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Music and its influential parallels with the UFO phenomena
by Matt Lyons 
 
 
January 2011
 
 

We can see many icons across all continents showing ancient depictions in painting and inscriptions, from caves and pyramids that celebrate or prophesise about heavenly objects or deities. In amongst these images, musicians of various ethnic instruments are often depicted on the same story boards.

Although text may have survived, in the ancient world into the first thousand years A.D. Music and dances survived or were lost to the oral tradition fading or simply moving on to the next developments of instruments and advancing compositional techniques.

The fascination with the heavens has many depictions of the deities from all the religions, whether this is to the glory of a god or some apparition or appearance. In the renaissance, as secular music rose in far more abundant art forms to depict the glory of kings and conquerors rather than gods, the revisiting of Greek and roman mythology is not just witnesses in epic tales of the gods but ‘music of the spheres’.

In the transitional time of the earth losing its position at the centre of the universe, the understanding of this planets position in paved the way to more creative musical portraits of this new way of looking at the skies.

By the time we reach the 20th century, the worlds of H.G.Wells and Holst’s Planets Suite are joined by more dramatic and discordant music in Arnold Schoenberg’s modern interpretations of noise and movement from the universe.

The modern popular cultures largely ignored the science fiction thriller stories of extra-terrestrial visitors whilst still in early jazz and blues form, until we go beyond the landmark Kenneth Arnold sighting of 1947. Molly Thompsons iconic ‘From other worlds’ embraced the wonderment and hope of a human race, aware and excited by the NASA space programme and our first reach for the stars.

Many of the films that emerged at this time used orchestration to shock or create awe which were highly imitative of sequences that could have easily also fitted a cowboy or war film. Certain signatures started to emerge where flying saucers so often needed to have a single warbling or echoing note, which then started to implant a false assumption that most UFO’s must have this tone, despite the fact that the majority of sightings rarely have any noise whatsoever.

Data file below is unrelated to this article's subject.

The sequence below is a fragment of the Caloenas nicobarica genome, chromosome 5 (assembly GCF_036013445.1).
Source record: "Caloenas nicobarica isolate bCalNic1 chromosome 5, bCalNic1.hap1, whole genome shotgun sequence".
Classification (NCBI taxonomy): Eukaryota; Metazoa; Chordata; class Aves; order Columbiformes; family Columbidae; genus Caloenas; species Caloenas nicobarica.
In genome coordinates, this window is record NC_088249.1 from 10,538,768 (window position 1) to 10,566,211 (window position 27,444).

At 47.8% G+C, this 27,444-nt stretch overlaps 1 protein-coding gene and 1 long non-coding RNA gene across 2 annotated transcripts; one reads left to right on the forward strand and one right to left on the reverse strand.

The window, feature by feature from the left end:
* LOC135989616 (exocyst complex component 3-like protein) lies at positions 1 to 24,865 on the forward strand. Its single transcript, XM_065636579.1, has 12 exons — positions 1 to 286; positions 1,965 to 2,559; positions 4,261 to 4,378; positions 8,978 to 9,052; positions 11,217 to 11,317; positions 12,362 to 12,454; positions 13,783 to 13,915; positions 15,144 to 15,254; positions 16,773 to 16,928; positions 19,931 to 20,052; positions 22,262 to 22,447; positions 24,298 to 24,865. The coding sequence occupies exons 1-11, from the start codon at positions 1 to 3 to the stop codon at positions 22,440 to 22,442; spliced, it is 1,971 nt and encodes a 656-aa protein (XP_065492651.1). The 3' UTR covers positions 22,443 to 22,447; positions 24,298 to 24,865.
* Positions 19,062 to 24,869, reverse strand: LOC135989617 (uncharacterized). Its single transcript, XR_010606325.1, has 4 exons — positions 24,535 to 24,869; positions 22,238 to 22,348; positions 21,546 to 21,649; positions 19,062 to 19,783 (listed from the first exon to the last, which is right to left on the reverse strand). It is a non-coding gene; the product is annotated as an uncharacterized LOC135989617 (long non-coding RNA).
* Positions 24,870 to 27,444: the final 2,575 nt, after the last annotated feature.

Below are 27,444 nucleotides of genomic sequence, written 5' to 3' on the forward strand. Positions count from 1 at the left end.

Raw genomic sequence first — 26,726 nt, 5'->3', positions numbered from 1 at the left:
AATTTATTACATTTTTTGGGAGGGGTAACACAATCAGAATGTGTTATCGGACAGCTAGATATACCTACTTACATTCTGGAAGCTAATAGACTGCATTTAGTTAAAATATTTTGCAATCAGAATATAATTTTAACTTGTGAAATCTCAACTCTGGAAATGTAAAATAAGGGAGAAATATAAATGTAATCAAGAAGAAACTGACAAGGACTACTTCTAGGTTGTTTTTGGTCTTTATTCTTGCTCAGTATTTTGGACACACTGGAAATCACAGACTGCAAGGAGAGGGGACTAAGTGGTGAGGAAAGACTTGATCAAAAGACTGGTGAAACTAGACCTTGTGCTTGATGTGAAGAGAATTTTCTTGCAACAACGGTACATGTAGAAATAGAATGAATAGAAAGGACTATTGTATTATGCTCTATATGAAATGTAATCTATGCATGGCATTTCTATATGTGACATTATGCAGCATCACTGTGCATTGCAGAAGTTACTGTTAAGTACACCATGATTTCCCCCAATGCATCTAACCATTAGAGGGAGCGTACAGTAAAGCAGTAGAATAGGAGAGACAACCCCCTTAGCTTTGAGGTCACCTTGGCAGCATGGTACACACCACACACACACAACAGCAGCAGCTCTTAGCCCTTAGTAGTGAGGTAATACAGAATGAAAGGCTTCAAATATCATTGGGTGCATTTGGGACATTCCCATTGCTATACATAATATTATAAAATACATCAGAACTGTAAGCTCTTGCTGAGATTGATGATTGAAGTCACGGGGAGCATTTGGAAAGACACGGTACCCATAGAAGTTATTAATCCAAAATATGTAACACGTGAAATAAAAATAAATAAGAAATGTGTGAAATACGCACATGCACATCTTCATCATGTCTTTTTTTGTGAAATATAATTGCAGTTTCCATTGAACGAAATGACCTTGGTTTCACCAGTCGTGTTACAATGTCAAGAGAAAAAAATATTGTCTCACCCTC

The rock and popular culture observed the opportunity to exploit the rise of modern media reporting of the many iconic UFO reports around the planet, with news and media able to transmit stories across continents at ever increasing speed.

Even to this day, most of the groups or solo artists have tended to leave science and the real experience of observers and witnesses behind, often focusing on mystery, shock, men in black and science fiction. Now the modern UFO has reached over half a century, many musicians have taken retrospective and parody routes in relation to the earlier decade’s film and comic science fiction cultures.

There are some intelligent approaches if we consider the famous five notes from Spielberg’s Close Encounters film scene. The Voyager 1 spacecraft has the famed disc of music representing a comprehensive list of music from earth now travelling out of the solar system. In recent years, astronomy has discovered various constant pitches in the background noise of the universe and we have the SETI project projecting a regular pulse in the hope of alerting a listening recipient beyond our cosmic backyard.

Music plays a high part in reinforcing or producing belief systems in witnesses, even if this may not be perceived by them personally.

In formative years, we have an abundance of cartoons and other children’s programmes which have aliens and spaceships used in counting songs, cartoons and have replaced the older majority of television age shows which used anthropomorphic animal characters. There are science fiction series and their musical theme which are aimed to entertain youth and adult audiences alike. As an experiment into the power of music in media and psychological influences, here’s a sample experiment any one can take part in:

Take what would be your most frightening scene in horror or science fiction movies and turn off the music and incidental noises. Now replace it with a track from a comedy film or silly song, how sinister or frightening would the alien, zombie or vampire now seem? There are scarce few artists that stand aside as treating the UFO phenomena with a factually based interpretation without falling into the science fiction trap door. There are even fewer composers that have written event specific works based on the scientific known universe or respectfully reflecting true witness accounts and UFO cases and sightings.

Suggested listening:

Any album by Janus, Steve Hillage and Hawkwind. David Bowie: Ziggy Stardust.

Jeff Wayne: War of the Worlds.

UFO alien band CEIV: http://www.ceiv.co.uk/

Classical/orchestral: http://www.ufoopera.com, Holst: The planets

The voyager spacecraft music disc: http://www.voyager.jpl.nasa.gov/spacecraft/music.html

Music, science, mathematic response throughout the ages, article by Robert R. Reilly: http://www.firstprinciplesjournal.com/print.aspx?article=491&loc=b&type=cbtp

Further reading:

Flying saucerers: A Social History of Ufology, David Clarke & Andy Roberts

Alien Rock: The Rock ‘n’ Roll Extraterrestrial Connection, Michael Luckman

 

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